Andrew Evans has been chief pharmaceutical officer for Wales since July 2016; prior to that, he was principal pharmacist for Public Health Wales.
The Welsh government has invested heavily in healthcare IT in recent years, particularly so in the award-winning Choose Pharmacy IT application. Choose Pharmacy, a service in which pharmacists take responsibility for managing a range of minor ailments, was introduced in 2013 and has since been rolled out across Wales. Welsh community pharmacies are also offering an increasing range of services including the Discharge Medicines Review Service, which provides community pharmacy support to patients transferring between care settings and has been estimated to save the NHS £4 for every £1 spent on it.
At the eighth annual Welsh Medicines Safety Conference, held at the Radisson Blu Hotel in Cardiff on 22 November 2018, The Pharmaceutical Journal spoke to Evans about the Welsh pharmacy industry’s preparations for Brexit; preparations for the Falsified Medicines Directive (FMD); the roll out of Choose Pharmacy, and the Welsh government’s move towards a service-based pharmacy contract.
How are Welsh pharmacists and patients feeling as Brexit approaches?
It’s really important that people are given confidence that there are plans in place to manage any risk associated with leaving the EU. We’re working with the UK government on plans to stockpile medicines with wholesalers and marketing authorisation holders. This is a big part of our strategy, so we’re not looking to do anything different. We’re telling the NHS, and asking community pharmacies, not to do anything irresponsible around stockpiling but to listen to the government’s messages and make sure that the UK supply chain is as robust as it can be.
Where our hospitals are using medicines and where there are national contract frameworks for medicines, we’re making sure that we can guarantee the availability of the medicines used routinely in our hospitals.
So you don’t think patients are particularly worried at the moment?
Well, I know patients are worried about it. We are often asked questions about this sort of thing. We need to have confidence that the Department of Health and Social Care and the UK government are doing work to look at the risks associated with Brexit. Where people can be confident is that we’re looking across the NHS in Wales. Where our hospitals are using medicines and where there are national contract frameworks for medicines, we’re making sure that we can guarantee the availability of the medicines used routinely in our hospitals.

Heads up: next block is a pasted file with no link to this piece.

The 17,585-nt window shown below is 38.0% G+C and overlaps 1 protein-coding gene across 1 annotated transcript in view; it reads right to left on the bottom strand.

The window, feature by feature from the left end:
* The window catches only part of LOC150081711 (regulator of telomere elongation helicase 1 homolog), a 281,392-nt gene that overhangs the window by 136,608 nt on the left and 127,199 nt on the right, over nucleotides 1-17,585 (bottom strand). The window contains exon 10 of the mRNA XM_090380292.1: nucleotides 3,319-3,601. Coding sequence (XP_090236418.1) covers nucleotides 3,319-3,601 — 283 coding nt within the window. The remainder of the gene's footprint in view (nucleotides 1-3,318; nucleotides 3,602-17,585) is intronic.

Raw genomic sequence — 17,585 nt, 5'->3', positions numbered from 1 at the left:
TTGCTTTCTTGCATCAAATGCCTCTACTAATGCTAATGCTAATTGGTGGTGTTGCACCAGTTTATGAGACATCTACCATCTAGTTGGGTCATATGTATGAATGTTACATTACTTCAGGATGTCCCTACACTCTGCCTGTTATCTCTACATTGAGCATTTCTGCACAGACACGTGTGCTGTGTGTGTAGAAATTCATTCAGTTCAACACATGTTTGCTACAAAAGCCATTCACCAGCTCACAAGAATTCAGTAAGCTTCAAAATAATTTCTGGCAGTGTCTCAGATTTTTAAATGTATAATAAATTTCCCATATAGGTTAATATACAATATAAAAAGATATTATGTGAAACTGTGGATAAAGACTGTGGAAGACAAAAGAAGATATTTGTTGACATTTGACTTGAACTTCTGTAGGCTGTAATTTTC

Is Wales ready for the Falsified Medicines Directive? Wales may have a slight advantage in that Welsh pharmacists are already used to scanning prescriptions.
Each community pharmacy in Wales already uses a 2D barcode scanner for scanning prescriptions, so hopefully that’ll make it a relatively smooth transition to using Falsified Medicine Directive scanners
I think that experience with scanning will help massively. Each community pharmacy in Wales already uses a 2D barcode scanner for scanning prescriptions, so hopefully that’ll make it a relatively smooth transition to using FMD scanners. In our hospital sector, the NHS informatics service in Wales has been doing a huge amount of work with hospitals to make sure they’re prepared.
Are pharmacists worried about reimbursement of the costs of becoming compliant with the Falsified Medicines Directive?
I think they are. I know there are discussions ongoing across the UK around the implications of the FMD and the costs of meeting that. Overall, the costs are likely to be low. We’ve seen the impact assessment from the EU about implementing the FMD … it’s something we need to work through with contractors, to really understand the costs of compliance.
Russell Goodway, chief executive of Community Pharmacy Wales, said at an All-Party Pharmacy Group meeting on 31 October 2018 that in the Welsh pharmacy contract there can be a “perverse incentive” to keep dispensing. Do you see the contract moving from a quantity to a quality, service-based one?
I think we’re already doing that. To clarify Russell’s point, while he was talking in a Wales context, the “perverse incentive” exists around pharmacy contractual arrangements in all parts of the UK. Pharmacists are dependent on volume of prescriptions for their income. That balance needs to change. We need to make sure we’re not disincentivising people to put quality into their interactions with patients. We’re on a journey to resolve that in Wales. Over the past two years, we’ve been repurposing funding within our contractual arrangements to take an incentive out of dispensing to, in effect, drive efficiency in the dispensing process. But we’re reinvesting that money in the clinical services that we want pharmacies to offer.
Over the next five years, I think we’ll really see a focus where there is much less incentive to drive prescribing volume, and a much greater focus on quality and clinical services.
Wales has just rolled out a sore throat testing service and is about to start a blood-borne virus testing service. Can you provide an update on that?
The sore throat test-and-treat service went live in 60 pharmacies in Wales on 16 November 2018 and there have been four consultations so far — so I’ve been told. None of those has resulted in antibiotics being prescribed and one of them has used the point-of-care rapid antigen test that we’re rolling out to diagnose where the patient has a streptococcal infection or not. In this case, it turns out there wasn’t.
While pharmacists involved in this service are able to clinically assess people, they’re also responsible for the use of antimicrobials and we’re really hopeful that this service will improve antimicrobial stewardship. It should also take pressure off GPs; something like 180,000 GP consultations take place in Wales each year for sore throat. If we can move a fair proportion of that to community pharmacy then that would be a good thing. We’re going to evaluate the sore throat service over the course of the next 12 months.